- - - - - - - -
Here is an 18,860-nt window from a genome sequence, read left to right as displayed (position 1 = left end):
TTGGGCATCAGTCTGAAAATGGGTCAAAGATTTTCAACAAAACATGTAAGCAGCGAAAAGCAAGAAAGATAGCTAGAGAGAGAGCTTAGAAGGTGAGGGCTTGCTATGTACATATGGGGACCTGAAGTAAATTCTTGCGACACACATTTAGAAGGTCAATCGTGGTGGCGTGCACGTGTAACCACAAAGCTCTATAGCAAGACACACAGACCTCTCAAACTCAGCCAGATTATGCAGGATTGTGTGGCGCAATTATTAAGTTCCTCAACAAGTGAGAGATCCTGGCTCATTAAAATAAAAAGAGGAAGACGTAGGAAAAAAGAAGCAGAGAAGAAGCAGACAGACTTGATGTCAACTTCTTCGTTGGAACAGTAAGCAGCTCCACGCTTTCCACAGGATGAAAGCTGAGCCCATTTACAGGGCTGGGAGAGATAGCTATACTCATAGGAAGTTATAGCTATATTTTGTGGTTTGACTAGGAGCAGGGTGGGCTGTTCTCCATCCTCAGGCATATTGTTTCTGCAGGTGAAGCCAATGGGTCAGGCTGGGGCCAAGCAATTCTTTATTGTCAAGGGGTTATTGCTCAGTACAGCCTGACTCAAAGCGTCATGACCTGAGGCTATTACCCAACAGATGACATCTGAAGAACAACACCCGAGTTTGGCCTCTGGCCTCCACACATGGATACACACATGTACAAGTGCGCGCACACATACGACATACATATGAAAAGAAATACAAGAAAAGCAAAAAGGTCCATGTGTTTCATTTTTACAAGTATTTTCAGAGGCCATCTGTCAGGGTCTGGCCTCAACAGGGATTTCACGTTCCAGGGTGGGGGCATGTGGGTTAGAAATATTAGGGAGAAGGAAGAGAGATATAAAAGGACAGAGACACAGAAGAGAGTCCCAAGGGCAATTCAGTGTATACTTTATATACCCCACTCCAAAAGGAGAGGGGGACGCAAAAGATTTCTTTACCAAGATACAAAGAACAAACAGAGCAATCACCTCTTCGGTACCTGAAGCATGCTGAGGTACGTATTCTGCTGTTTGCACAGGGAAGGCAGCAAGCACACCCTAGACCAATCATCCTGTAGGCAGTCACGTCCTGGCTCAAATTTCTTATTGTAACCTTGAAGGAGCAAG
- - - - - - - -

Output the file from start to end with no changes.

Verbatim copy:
Here is an 18,860-nt window from a genome sequence, read left to right as displayed (position 1 = left end):
TTGGGCATCAGTCTGAAAATGGGTCAAAGATTTTCAACAAAACATGTAAGCAGCGAAAAGCAAGAAAGATAGCTAGAGAGAGAGCTTAGAAGGTGAGGGCTTGCTATGTACATATGGGGACCTGAAGTAAATTCTTGCGACACACATTTAGAAGGTCAATCGTGGTGGCGTGCACGTGTAACCACAAAGCTCTATAGCAAGACACACAGACCTCTCAAACTCAGCCAGATTATGCAGGATTGTGTGGCGCAATTATTAAGTTCCTCAACAAGTGAGAGATCCTGGCTCATTAAAATAAAAAGAGGAAGACGTAGGAAAAAAGAAGCAGAGAAGAAGCAGACAGACTTGATGTCAACTTCTTCGTTGGAACAGTAAGCAGCTCCACGCTTTCCACAGGATGAAAGCTGAGCCCATTTACAGGGCTGGGAGAGATAGCTATACTCATAGGAAGTTATAGCTATATTTTGTGGTTTGACTAGGAGCAGGGTGGGCTGTTCTCCATCCTCAGGCATATTGTTTCTGCAGGTGAAGCCAATGGGTCAGGCTGGGGCCAAGCAATTCTTTATTGTCAAGGGGTTATTGCTCAGTACAGCCTGACTCAAAGCGTCATGACCTGAGGCTATTACCCAACAGATGACATCTGAAGAACAACACCCGAGTTTGGCCTCTGGCCTCCACACATGGATACACACATGTACAAGTGCGCGCACACATACGACATACATATGAAAAGAAATACAAGAAAAGCAAAAAGGTCCATGTGTTTCATTTTTACAAGTATTTTCAGAGGCCATCTGTCAGGGTCTGGCCTCAACAGGGATTTCACGTTCCAGGGTGGGGGCATGTGGGTTAGAAATATTAGGGAGAAGGAAGAGAGATATAAAAGGACAGAGACACAGAAGAGAGTCCCAAGGGCAATTCAGTGTATACTTTATATACCCCACTCCAAAAGGAGAGGGGGACGCAAAAGATTTCTTTACCAAGATACAAAGAACAAACAGAGCAATCACCTCTTCGGTACCTGAAGCATGCTGAGGTACGTATTCTGCTGTTTGCACAGGGAAGGCAGCAAGCACACCCTAGACCAATCATCCTGTAGGCAGTCACGTCCTGGCTCAAATTTCTTATTGTAACCTTGAAGGAGCAAG